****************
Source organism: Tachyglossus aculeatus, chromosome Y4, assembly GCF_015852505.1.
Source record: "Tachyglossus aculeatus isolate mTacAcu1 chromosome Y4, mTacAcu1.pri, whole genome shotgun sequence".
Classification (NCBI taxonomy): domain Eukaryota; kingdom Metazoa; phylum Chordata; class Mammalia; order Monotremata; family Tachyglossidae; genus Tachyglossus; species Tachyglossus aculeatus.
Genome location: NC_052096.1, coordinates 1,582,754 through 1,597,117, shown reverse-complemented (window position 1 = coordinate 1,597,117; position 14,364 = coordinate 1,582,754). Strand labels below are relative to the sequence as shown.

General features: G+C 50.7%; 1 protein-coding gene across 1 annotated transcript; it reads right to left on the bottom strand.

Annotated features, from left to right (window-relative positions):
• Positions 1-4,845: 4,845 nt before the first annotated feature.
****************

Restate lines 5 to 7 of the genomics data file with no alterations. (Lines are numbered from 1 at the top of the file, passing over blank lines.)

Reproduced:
General features: G+C 50.7%; 1 protein-coding gene across 1 annotated transcript; it reads right to left on the bottom strand.

Annotated features, from left to right (window-relative positions):
• Positions 1-4,845: 4,845 nt before the first annotated feature.